On Tuesday, Sept. 7, President Joe Biden visited the streets of New York City in the aftermath of Hurricane Ida, and after checking on the state of destroyed and severely damaged homes, declared that climate change had become "everyone's crisis."
Biden warned it is time for the United States to take the "red alert" seriously or face even worse losses of life and property.
Also in his statement, the president addressed a number of the extreme weather events of late to hit the U.S., from wildfires in the West to hurricane wreckage in the South and Northeast. Biden said the frequency "is making believers out of climate change skeptics," but years of warnings from scientists, economists and others were ignored, shortening the time for action.
"For decades, scientists have warned about extreme weather. That it would be more extreme, and climate change is here, and now we are living it. We have no more time," said the president.
The climate crisis is a fact
According to a new report presented at the end of August by the World Meteorological Organization (WMO), around 11.000 disasters caused by weather events, water hazards and extreme weather events were documented between 1970 and 2019. The disasters were responsible for 2 million deaths and $3.6 trillion in losses.
The WMO also said that of the 77 climate disasters documented between 2015 and 2017, 62 were influenced by human behavior.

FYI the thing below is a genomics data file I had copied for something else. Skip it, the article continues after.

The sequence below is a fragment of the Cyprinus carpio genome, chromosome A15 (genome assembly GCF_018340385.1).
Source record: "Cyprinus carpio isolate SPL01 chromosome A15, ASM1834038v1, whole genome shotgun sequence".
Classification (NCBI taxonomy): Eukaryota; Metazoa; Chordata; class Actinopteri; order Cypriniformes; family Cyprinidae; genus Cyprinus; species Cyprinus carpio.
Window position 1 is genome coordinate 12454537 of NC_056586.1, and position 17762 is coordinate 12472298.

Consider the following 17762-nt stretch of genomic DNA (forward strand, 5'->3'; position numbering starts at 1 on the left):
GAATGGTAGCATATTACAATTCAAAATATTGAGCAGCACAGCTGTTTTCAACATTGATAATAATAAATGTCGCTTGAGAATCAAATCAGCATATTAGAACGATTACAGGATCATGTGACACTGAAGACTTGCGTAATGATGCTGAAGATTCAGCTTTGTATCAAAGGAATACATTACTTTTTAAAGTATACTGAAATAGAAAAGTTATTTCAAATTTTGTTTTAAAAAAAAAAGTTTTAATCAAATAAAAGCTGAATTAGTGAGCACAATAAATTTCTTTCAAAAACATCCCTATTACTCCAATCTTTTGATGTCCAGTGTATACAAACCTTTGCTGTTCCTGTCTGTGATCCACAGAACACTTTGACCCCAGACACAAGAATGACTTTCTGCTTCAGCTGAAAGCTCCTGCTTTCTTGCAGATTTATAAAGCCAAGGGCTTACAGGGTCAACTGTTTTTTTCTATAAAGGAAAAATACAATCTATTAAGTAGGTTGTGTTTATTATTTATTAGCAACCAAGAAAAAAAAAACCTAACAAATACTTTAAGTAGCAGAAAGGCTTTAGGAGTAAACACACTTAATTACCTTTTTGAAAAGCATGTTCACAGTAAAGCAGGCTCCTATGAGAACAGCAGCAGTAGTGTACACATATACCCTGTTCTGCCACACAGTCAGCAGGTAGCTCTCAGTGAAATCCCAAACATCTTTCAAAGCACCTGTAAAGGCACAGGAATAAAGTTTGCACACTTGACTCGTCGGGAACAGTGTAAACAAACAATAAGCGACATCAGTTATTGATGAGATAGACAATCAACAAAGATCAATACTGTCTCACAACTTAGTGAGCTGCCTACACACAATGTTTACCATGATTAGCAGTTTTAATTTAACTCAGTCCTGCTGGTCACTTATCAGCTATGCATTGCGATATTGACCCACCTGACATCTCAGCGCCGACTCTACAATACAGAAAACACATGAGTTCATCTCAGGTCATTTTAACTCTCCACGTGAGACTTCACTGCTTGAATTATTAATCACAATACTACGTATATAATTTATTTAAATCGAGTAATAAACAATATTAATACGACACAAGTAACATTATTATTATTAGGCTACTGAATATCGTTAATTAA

Given this, WMO Secretary-General Petteri Taalas warned that these numbers will continue to rise if the world continues to warm.
"That means more heat waves, droughts and forest fires like we have seen recently in Europe and North America. We have more water vapor in the atmosphere, which is exacerbating extreme rainfall and deadly floods," Taalas said in the report cited by NPR.
Aside from heavy rains, hurricanes and storms, severe cold snaps are also a consequence of global warming, which the UN reported in August is accelerating thanks to human activities.
Recent waves of low temperatures in the United States and other parts of the northern hemisphere could be a paradoxical consequence of the warming of the Arctic climate, according to a study presented in the journal Nature. However, it is not yet clear whether this represents a long-term trend that will persist as the world warms.
"The conventional wisdom is that while global warming means more heat waves, it also means fewer cold waves and less snowfall," said to Nature MIT climate scientist Judah Cohen, who is also lead author of the study. "But that's not entirely true. There are also mechanisms by which climate change can contribute to more severe winter weather."